Saab draws additional insightful links between the character of Mumina and the Sufi ‘martyr’ al-Hallaj, whose torture and death have inspired many modern poetic and dramatic writings. Indeed, in the play, Mumina refuses to conform to her father’s, brother’s, husband’s or the Mufti’s expectations. She embarks on a path of forbidden sensuality, replacing marriage with sexual exploration and spiritual journey, which transforms her and those around her. This results in an outcome both liberating and tragic.
After he had been diagnosed with a terminal illness, Wannous wrote “Tuqus” in 1994. The point of departure in the play is a social-historical incident, which occurrs in the 1880s in Damascus, and is treated by historian Fakhri al-Barudi. In this incident, Damascus is polarized between two feuding clerics and their allies. The first cleric is Shaykh Qasim, the Mufti, the chief religious authority and implementer of the shari‘a, and the second is Sayyid Abdallah, the Naqib al-Ashraf, a dignitary who is descended from Prophet Muhammad. Wannous reworks the social roles, using not only the views articulated in the historical account but also the silences, and the absences. He presents the voices of the women who were formerly marginalized or appeared acquiescent, and brings forth a powerful feminist, multi-sexual, and antinomian (non-shari‘a based) affirmation of self.
Despite their power struggles, in “Rituals,” the Mufti and the Naqib appear united in defending their gendered privileges and public conformity to social rules. Thus, in the second scene, the Mufti is seen rushing to save the Naqib’s reputation when the latter is arrested with his mistress during lovemaking.
The play investigates a number of dualities including those between self and society, carnal desire and spiritual desire, man and woman, and heterosexual and homosexual. These dualities appear to be resolved or transformed in the case of the Naqib who becomes a Sufi. Wannous explores these dualities in their material and spiritual dimensions; dualities, which Sufi thinkers consider a veneer for a deeper unified reality.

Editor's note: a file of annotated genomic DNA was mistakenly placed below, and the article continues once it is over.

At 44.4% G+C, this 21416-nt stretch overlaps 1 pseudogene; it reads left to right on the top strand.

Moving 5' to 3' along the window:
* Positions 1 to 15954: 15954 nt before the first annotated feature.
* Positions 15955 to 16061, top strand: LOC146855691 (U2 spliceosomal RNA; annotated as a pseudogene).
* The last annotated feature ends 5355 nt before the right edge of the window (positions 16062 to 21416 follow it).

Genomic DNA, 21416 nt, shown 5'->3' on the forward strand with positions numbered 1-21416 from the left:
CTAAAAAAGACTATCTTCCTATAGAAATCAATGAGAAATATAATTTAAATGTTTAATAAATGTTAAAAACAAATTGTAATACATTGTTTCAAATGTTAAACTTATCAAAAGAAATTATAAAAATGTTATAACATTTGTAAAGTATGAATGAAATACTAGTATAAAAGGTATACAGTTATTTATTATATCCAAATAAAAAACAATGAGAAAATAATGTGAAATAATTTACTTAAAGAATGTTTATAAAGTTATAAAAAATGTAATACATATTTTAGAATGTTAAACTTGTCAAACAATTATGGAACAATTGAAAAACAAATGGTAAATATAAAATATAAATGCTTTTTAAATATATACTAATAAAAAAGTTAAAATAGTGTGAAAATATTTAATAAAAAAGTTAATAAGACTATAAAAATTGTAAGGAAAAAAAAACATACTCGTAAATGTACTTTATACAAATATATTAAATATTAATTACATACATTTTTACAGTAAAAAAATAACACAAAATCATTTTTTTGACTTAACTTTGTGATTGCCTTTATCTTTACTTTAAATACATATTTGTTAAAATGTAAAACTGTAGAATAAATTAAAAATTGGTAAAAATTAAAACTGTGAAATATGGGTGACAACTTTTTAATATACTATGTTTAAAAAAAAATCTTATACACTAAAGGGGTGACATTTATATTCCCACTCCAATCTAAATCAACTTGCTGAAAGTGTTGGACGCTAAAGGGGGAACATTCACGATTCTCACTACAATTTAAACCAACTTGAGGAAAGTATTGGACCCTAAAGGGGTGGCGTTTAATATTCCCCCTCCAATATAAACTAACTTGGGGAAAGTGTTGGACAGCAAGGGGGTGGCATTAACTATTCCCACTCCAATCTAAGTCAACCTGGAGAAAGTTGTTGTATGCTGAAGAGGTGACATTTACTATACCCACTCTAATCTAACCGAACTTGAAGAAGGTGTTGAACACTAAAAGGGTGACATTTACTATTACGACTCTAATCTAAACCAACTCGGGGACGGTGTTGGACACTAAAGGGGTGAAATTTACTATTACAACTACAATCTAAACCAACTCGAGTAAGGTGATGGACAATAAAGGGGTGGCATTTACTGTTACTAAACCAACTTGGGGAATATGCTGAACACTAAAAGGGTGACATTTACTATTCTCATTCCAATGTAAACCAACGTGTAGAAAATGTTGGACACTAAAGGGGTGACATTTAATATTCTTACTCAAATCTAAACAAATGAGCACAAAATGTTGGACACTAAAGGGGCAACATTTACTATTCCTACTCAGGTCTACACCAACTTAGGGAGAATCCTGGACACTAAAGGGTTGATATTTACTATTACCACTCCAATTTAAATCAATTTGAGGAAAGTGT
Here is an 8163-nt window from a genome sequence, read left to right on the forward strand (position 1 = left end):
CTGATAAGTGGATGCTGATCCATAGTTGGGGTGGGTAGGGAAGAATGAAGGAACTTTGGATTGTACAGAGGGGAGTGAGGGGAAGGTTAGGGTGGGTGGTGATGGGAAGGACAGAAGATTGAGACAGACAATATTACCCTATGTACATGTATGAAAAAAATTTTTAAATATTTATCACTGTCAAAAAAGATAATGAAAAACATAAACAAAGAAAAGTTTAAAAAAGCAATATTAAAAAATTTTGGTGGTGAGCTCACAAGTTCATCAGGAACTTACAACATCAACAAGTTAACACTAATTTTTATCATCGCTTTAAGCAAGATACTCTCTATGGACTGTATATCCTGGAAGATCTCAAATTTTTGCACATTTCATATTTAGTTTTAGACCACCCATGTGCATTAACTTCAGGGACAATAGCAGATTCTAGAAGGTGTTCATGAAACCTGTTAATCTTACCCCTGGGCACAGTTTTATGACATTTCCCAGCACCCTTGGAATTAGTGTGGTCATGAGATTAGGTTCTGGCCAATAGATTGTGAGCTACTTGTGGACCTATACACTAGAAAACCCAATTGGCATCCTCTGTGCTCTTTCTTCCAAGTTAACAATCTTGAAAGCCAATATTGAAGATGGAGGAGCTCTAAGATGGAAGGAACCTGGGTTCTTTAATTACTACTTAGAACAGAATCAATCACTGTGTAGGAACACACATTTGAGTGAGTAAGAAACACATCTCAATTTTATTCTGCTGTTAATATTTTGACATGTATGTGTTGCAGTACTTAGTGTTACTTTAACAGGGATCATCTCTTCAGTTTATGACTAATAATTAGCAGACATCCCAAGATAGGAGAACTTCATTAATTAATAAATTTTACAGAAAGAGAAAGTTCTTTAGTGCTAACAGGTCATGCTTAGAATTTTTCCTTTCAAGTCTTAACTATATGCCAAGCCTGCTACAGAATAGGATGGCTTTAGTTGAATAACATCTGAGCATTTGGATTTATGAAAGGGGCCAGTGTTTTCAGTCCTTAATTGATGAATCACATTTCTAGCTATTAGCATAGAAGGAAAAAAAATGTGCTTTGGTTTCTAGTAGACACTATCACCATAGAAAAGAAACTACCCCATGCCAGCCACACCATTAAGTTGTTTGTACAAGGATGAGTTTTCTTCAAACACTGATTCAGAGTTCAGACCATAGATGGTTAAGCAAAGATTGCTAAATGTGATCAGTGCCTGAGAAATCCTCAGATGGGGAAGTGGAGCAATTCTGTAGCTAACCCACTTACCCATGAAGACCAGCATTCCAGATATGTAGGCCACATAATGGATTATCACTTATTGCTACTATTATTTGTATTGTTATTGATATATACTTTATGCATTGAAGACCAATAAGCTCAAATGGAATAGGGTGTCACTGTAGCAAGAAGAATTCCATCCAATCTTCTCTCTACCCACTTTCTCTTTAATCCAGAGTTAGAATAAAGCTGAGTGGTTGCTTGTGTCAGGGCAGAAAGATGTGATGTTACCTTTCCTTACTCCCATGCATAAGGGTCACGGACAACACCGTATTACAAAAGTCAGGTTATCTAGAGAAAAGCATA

In the case of the Mufti, his unexpected love for a “fallen woman” like Mumina (who turns into a high-prostitute named Almasa), goes against his teachings and clerical role. This love opens him up for the recognition of new dimensions of womanhood intertwined with divine love, hence the reference to his “annihilation” just at the verge of having sexual intercourse with Almasa.
The presentation of homosexuality in the play is also multifaceted. On the one hand, homosexuals are well-integrated into the society. On the other hand, there is a social acceptance of bisexuals who publicly present themselves as heterosexuals. Pure homosexual passions and love, on the other hand, are denigrated as a sign of a “lack of masculinity.”
I felt curious as to how these complex Shakespearian and Sufi features would travel in their multiple Arabic layers and forms, to find expression through multiple layers and forms of English. The powerful translation and the creative rendering of the Arabic classical and colloquial dimensions of “Rituals” into English, struck a chord in me. More importantly, I was captivated by the performance of Ito Aghayere-Kim who appeared in the role of the Naqib’s mistress, Jacqueline Antaramian as Mumina/Almasa, Michael Braun as Afsa (a commoner), Ramesey Faragallah as the Naqib and as Abbas (a commoner), Peter Ganim as the Mufti, Nuah Ozryel as Simsim (a homosexual), and Evan Zes as (Mumina’s father).
Hadi Eldebek accompanied the performance with beautiful pieces from his Oud. The staged readings of “Rituals” in New York was produced by Noor Theatre and directed by Kim Weild. Noor Theatre is dedicated to supporting and presenting major works of theatre artists of a Middle Eastern background.
The attempt to bring “Rituals” to English-speaking international audiences is the more significant given the way Sufism has permeated various intellectual and artistic domains in modern Arab society, and how radical thinkers and feminists have adapted it as a critique of patriarchal structures and oppressive states.
This review appeared in Al Jadid, Vol. 18, no. 67